Such was the feeling in my head as my recent Virgin America flight went wheels up and into the skies above JFK en route to San Francisco.
While my contentment was in part due to the new carrier's state-of-the-art cabin seating, this is not a travel guide, so I'll stick to the gadget that induced this reaction.
Indeed, the "ahhh" came as soon as I placed Sony's top-of-the-line noise cancelling headphones around my ears and turned the power switch to ON.
One second I was immersed in a din of engine noise and chitchat about where seat 5E thinks seat 5D should go for the best Mexican food in SF (the Mission district, if you're wondering).
The next, I was in my little audio cocoon, hardly noticing the muted jet hum and muffled banter so sonically offensive just a moment before.
I plugged the headphones into the plane's personal entertainment system, cued up "Drive on, Driver" by The Magnetic Fields, reclined my seat and closed my eyes, feeling like I was on a deck chair listening to my iPod on a lazy Sunday.
Sony, one of the most established and respected names in consumer audio, has lived up to its brand promise with the MDR-NC500D, which retails for $399. The headphones function via digital technology that recognizes ambient noise, and delivers opposing waveforms to counteract the noise. The result is a substantial dampening, if not elimination, of surrounding sounds.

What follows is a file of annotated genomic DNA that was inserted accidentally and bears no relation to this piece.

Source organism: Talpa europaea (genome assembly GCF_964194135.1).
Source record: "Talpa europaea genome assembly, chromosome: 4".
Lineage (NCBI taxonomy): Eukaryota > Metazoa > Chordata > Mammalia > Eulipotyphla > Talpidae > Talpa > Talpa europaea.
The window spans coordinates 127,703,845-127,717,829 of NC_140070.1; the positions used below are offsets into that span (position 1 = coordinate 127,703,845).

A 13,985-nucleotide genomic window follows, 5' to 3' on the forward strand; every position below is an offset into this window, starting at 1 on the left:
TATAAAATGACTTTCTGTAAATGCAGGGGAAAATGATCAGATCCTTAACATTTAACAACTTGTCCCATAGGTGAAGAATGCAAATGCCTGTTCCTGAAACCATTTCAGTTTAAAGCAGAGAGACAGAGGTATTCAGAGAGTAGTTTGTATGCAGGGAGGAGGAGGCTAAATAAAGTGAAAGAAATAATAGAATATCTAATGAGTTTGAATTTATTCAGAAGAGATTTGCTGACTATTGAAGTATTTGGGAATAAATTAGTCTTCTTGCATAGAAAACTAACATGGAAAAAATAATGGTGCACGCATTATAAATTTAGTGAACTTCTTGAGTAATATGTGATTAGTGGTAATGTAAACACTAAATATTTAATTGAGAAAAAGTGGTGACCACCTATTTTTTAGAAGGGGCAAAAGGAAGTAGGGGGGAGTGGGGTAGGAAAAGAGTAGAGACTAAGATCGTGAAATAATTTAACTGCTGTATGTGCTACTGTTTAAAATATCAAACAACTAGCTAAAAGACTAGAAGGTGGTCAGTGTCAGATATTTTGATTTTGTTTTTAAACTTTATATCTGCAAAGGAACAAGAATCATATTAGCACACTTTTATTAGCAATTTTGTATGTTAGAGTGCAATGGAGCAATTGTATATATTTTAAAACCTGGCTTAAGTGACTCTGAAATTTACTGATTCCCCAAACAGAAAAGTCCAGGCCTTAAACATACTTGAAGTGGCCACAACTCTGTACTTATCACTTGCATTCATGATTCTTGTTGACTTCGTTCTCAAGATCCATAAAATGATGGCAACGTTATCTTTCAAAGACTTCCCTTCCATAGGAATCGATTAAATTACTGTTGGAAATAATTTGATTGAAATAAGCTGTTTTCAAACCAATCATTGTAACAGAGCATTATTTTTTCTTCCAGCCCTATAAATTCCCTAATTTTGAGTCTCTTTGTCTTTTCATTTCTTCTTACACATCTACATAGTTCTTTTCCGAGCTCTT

Testing them on the Airbus 320 that afternoon turned out to be a perfect measure of effectiveness at the upper limits of noise pollution. The NC500D performed so well that it made me realize I had forgotten just how deafening an airplane cabin can be. Each time I pressed the monitor button to temporarily suspend noise cancellation, it became screamingly apparent. In other environments one might look to use these headphones — trains, coffee shops, etc. — the noise reduction is that much more pronounced.
Despite excellent performance for the majority of the time, there were several instances when pulsations or dull taps could be heard out of one ear or the other. It is unclear whether those were due to issues with the cancellation technology, or perhaps somehow related to the pressurization in the cabin.
I also received a considerable "chopping" interference when I occasionally adjusted the earpieces more tightly to my ears. In fairness, this may be a bit nitpicky when taking into account the fact that the headphones fit rather comfortably on my head and ears, requiring much less adjustment than others I have owned over the years.
The MDR-NC500D boasts a feature called AI NC MODE that allows the user to recalibrate and readjust to the surrounding noise patterns and optimize cancellation. This is presumably most useful for those getting off a train and entering a crowded station, although when I tested it in such a situation, the push-button feature did not seem to make a noticeable difference.
The headphones also come with accessories, including a plug-in wall charger, as well as a portable battery-powered charger. With the former fully charged and the latter equipped with a couple new AA batteries, the combination is reported to yield 28 hours of life, a nice convenience in this day and age when it is hard enough to remember to charge a cell phone, let alone all the other gadgets commonly used in transit.